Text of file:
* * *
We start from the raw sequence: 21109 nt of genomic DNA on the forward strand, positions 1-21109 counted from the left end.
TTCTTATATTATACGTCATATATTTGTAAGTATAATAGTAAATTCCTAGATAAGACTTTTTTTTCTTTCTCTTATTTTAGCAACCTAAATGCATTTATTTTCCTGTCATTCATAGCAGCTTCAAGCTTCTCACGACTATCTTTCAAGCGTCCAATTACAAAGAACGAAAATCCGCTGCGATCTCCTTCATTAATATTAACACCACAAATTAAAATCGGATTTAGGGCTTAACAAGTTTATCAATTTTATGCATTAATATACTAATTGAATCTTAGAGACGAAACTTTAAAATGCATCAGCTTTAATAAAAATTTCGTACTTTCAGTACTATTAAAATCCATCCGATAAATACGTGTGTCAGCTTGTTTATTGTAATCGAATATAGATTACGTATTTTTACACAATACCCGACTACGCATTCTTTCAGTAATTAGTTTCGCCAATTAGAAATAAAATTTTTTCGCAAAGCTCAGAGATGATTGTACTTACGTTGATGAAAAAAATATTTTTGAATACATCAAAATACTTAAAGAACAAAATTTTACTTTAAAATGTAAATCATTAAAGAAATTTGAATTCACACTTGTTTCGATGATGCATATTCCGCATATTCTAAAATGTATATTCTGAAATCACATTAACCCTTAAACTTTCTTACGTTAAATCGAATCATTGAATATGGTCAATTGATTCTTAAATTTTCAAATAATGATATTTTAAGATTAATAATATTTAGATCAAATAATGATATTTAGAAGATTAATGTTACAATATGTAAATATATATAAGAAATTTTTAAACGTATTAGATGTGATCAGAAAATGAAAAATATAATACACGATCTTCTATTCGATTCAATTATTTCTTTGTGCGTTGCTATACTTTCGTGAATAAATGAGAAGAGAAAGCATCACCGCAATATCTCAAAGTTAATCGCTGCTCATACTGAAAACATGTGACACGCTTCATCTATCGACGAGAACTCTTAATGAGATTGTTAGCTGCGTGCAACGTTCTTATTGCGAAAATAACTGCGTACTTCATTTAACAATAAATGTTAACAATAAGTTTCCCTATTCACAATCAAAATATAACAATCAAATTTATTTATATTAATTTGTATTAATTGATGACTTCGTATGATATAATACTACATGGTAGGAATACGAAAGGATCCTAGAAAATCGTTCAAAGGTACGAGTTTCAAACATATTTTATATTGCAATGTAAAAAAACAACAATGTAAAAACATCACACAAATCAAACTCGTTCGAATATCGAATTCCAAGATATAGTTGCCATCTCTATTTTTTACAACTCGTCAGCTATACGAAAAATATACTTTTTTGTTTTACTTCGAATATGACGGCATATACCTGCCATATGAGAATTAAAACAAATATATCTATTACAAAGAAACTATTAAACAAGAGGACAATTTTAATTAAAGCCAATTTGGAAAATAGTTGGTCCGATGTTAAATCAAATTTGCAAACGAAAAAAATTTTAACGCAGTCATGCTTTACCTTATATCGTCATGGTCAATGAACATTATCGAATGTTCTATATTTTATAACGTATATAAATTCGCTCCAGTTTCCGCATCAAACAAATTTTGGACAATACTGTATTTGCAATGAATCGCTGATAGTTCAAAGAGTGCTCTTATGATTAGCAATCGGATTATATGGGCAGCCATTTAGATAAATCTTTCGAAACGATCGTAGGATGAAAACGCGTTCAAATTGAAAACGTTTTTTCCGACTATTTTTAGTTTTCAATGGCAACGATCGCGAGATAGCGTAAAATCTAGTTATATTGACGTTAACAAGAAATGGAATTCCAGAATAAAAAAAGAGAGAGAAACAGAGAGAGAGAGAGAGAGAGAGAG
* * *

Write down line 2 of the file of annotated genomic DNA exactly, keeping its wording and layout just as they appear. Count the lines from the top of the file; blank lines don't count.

TTCTTATATTATACGTCATATATTTGTAAGTATAATAGTAAATTCCTAGATAAGACTTTTTTTTCTTTCTCTTATTTTAGCAACCTAAATGCATTTATTTTCCTGTCATTCATAGCAGCTTCAAGCTTCTCACGACTATCTTTCAAGCGTCCAATTACAAAGAACGAAAATCCGCTGCGATCTCCTTCATTAATATTAACACCACAAATTAAAATCGGATTTAGGGCTTAACAAGTTTATCAATTTTATGCATTAATATACTAATTGAATCTTAGAGACGAAACTTTAAAATGCATCAGCTTTAATAAAAATTTCGTACTTTCAGTACTATTAAAATCCATCCGATAAATACGTGTGTCAGCTTGTTTATTGTAATCGAATATAGATTACGTATTTTTACACAATACCCGACTACGCATTCTTTCAGTAATTAGTTTCGCCAATTAGAAATAAAATTTTTTCGCAAAGCTCAGAGATGATTGTACTTACGTTGATGAAAAAAATATTTTTGAATACATCAAAATACTTAAAGAACAAAATTTTACTTTAAAATGTAAATCATTAAAGAAATTTGAATTCACACTTGTTTCGATGATGCATATTCCGCATATTCTAAAATGTATATTCTGAAATCACATTAACCCTTAAACTTTCTTACGTTAAATCGAATCATTGAATATGGTCAATTGATTCTTAAATTTTCAAATAATGATATTTTAAGATTAATAATATTTAGATCAAATAATGATATTTAGAAGATTAATGTTACAATATGTAAATATATATAAGAAATTTTTAAACGTATTAGATGTGATCAGAAAATGAAAAATATAATACACGATCTTCTATTCGATTCAATTATTTCTTTGTGCGTTGCTATACTTTCGTGAATAAATGAGAAGAGAAAGCATCACCGCAATATCTCAAAGTTAATCGCTGCTCATACTGAAAACATGTGACACGCTTCATCTATCGACGAGAACTCTTAATGAGATTGTTAGCTGCGTGCAACGTTCTTATTGCGAAAATAACTGCGTACTTCATTTAACAATAAATGTTAACAATAAGTTTCCCTATTCACAATCAAAATATAACAATCAAATTTATTTATATTAATTTGTATTAATTGATGACTTCGTATGATATAATACTACATGGTAGGAATACGAAAGGATCCTAGAAAATCGTTCAAAGGTACGAGTTTCAAACATATTTTATATTGCAATGTAAAAAAACAACAATGTAAAAACATCACACAAATCAAACTCGTTCGAATATCGAATTCCAAGATATAGTTGCCATCTCTATTTTTTACAACTCGTCAGCTATACGAAAAATATACTTTTTTGTTTTACTTCGAATATGACGGCATATACCTGCCATATGAGAATTAAAACAAATATATCTATTACAAAGAAACTATTAAACAAGAGGACAATTTTAATTAAAGCCAATTTGGAAAATAGTTGGTCCGATGTTAAATCAAATTTGCAAACGAAAAAAATTTTAACGCAGTCATGCTTTACCTTATATCGTCATGGTCAATGAACATTATCGAATGTTCTATATTTTATAACGTATATAAATTCGCTCCAGTTTCCGCATCAAACAAATTTTGGACAATACTGTATTTGCAATGAATCGCTGATAGTTCAAAGAGTGCTCTTATGATTAGCAATCGGATTATATGGGCAGCCATTTAGATAAATCTTTCGAAACGATCGTAGGATGAAAACGCGTTCAAATTGAAAACGTTTTTTCCGACTATTTTTAGTTTTCAATGGCAACGATCGCGAGATAGCGTAAAATCTAGTTATATTGACGTTAACAAGAAATGGAATTCCAGAATAAAAAAAGAGAGAGAAACAGAGAGAGAGAGAGAGAGAGAGAG